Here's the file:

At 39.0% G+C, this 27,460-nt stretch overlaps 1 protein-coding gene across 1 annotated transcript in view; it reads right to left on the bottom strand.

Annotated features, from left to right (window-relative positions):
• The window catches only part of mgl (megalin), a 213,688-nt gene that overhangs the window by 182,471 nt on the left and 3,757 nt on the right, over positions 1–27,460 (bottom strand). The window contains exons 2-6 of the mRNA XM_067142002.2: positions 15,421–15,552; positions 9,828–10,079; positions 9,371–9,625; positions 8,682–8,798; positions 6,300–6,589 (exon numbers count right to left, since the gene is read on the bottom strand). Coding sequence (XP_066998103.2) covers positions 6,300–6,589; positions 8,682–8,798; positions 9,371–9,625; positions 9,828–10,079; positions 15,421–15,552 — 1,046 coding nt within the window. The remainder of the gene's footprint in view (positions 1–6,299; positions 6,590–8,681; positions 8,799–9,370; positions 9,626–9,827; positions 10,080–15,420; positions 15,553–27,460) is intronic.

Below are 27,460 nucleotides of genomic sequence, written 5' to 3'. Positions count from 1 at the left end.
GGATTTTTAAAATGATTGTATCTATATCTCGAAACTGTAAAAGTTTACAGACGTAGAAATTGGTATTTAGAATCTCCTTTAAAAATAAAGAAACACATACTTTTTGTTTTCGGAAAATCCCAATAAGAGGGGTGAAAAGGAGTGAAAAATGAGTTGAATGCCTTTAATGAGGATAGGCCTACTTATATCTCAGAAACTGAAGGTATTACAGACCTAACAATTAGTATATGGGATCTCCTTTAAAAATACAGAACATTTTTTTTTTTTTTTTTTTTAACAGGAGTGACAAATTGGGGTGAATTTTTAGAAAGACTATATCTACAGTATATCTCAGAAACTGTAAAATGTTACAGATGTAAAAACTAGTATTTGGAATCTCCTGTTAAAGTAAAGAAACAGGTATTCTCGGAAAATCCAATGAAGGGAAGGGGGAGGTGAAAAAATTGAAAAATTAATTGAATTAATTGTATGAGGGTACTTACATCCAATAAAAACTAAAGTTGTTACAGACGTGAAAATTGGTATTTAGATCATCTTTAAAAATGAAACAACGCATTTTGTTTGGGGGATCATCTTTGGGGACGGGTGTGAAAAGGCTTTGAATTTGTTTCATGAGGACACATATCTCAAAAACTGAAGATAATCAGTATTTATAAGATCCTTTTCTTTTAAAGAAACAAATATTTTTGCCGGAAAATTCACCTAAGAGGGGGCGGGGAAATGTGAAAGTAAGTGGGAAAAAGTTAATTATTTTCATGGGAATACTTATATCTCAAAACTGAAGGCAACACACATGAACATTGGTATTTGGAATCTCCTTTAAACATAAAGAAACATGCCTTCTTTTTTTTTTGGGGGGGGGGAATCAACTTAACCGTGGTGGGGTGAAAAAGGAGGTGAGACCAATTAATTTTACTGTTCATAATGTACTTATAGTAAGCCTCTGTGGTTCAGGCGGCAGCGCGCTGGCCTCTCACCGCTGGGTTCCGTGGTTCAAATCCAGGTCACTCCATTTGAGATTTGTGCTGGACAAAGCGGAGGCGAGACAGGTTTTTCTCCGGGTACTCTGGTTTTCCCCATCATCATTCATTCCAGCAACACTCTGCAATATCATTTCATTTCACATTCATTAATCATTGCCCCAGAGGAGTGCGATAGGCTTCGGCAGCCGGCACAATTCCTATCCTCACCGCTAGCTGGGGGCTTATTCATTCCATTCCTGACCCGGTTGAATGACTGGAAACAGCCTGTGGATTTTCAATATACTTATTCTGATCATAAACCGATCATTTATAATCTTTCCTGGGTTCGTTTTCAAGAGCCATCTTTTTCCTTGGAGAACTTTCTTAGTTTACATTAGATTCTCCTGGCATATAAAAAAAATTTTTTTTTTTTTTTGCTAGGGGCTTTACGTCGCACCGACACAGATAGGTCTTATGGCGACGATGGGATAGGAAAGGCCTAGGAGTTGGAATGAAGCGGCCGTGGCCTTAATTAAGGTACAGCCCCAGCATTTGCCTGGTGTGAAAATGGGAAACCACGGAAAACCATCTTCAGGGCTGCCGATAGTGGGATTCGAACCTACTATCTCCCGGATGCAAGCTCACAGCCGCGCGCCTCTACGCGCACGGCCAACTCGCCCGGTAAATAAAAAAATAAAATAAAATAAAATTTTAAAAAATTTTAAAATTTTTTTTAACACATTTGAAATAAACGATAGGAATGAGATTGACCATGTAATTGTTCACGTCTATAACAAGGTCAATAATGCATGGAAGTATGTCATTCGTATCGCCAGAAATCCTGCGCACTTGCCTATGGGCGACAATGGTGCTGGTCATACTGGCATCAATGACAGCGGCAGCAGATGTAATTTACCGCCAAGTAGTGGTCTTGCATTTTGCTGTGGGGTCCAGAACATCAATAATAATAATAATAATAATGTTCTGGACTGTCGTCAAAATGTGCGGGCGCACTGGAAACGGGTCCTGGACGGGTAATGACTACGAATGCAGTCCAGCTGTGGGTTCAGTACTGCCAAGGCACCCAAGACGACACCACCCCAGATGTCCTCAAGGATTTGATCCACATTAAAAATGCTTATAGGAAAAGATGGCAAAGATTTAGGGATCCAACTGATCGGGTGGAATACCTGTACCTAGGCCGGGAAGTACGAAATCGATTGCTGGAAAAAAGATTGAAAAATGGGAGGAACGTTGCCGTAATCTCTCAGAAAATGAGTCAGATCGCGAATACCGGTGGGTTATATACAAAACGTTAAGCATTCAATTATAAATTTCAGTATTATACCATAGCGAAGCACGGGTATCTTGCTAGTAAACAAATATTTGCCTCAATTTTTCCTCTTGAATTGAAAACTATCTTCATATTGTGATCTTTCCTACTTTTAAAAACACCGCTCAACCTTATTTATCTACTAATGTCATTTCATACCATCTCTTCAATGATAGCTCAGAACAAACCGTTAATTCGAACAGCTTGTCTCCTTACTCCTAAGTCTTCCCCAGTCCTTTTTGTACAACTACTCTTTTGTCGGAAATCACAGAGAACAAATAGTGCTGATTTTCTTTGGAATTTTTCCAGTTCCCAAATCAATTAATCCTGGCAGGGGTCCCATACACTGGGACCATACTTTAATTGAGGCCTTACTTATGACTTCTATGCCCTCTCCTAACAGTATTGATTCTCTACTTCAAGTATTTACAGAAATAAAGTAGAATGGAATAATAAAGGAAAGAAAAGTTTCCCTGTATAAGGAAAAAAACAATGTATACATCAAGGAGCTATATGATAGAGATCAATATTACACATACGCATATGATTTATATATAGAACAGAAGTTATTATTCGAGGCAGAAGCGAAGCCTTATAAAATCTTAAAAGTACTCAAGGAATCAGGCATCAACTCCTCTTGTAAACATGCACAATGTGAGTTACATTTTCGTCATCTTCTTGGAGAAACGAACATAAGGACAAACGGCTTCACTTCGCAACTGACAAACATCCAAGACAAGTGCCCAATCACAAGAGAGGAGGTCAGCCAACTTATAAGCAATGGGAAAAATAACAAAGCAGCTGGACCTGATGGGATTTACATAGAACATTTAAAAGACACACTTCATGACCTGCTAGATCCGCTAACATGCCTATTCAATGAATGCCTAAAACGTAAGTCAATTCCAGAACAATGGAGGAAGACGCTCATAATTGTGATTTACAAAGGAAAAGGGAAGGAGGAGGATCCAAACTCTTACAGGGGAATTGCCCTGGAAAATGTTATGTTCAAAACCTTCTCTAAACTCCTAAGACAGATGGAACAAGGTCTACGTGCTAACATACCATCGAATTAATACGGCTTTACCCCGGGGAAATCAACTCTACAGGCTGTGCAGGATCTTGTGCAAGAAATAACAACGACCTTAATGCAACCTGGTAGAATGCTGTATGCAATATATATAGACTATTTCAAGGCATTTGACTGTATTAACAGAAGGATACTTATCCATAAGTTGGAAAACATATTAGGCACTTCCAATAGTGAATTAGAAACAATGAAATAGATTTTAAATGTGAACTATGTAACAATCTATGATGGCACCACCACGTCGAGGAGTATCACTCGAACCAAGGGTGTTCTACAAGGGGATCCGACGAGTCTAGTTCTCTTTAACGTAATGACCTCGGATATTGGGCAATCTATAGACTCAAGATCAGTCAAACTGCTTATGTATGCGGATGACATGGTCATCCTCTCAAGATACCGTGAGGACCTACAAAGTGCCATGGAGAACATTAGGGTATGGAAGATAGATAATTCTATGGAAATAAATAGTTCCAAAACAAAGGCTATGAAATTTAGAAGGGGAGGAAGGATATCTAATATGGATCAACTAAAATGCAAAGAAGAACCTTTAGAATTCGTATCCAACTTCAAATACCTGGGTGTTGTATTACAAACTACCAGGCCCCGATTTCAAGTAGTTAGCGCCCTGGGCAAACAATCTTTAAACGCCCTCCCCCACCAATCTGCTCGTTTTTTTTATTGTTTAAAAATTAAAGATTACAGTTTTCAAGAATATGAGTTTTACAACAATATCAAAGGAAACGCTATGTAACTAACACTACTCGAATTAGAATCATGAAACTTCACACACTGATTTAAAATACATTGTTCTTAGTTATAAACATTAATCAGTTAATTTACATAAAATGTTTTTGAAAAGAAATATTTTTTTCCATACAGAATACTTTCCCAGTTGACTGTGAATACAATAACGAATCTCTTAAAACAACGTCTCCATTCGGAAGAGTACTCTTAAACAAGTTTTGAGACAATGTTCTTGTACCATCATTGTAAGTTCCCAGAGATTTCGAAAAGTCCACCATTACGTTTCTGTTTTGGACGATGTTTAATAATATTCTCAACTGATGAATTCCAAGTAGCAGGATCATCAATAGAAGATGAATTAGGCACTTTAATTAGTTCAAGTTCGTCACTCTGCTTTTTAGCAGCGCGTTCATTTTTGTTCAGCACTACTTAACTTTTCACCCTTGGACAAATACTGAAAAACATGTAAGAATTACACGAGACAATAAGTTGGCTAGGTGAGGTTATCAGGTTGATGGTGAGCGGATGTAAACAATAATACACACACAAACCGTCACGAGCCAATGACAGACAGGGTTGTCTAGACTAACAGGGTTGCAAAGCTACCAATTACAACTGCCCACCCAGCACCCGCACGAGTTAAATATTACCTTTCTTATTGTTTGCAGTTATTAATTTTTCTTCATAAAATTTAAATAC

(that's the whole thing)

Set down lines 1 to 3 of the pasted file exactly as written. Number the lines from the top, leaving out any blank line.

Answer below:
At 39.0% G+C, this 27,460-nt stretch overlaps 1 protein-coding gene across 1 annotated transcript in view; it reads right to left on the bottom strand.

Annotated features, from left to right (window-relative positions):
• The window catches only part of mgl (megalin), a 213,688-nt gene that overhangs the window by 182,471 nt on the left and 3,757 nt on the right, over positions 1–27,460 (bottom strand). The window contains exons 2-6 of the mRNA XM_067142002.2: positions 15,421–15,552; positions 9,828–10,079; positions 9,371–9,625; positions 8,682–8,798; positions 6,300–6,589 (exon numbers count right to left, since the gene is read on the bottom strand). Coding sequence (XP_066998103.2) covers positions 6,300–6,589; positions 8,682–8,798; positions 9,371–9,625; positions 9,828–10,079; positions 15,421–15,552 — 1,046 coding nt within the window. The remainder of the gene's footprint in view (positions 1–6,299; positions 6,590–8,681; positions 8,799–9,370; positions 9,626–9,827; positions 10,080–15,420; positions 15,553–27,460) is intronic.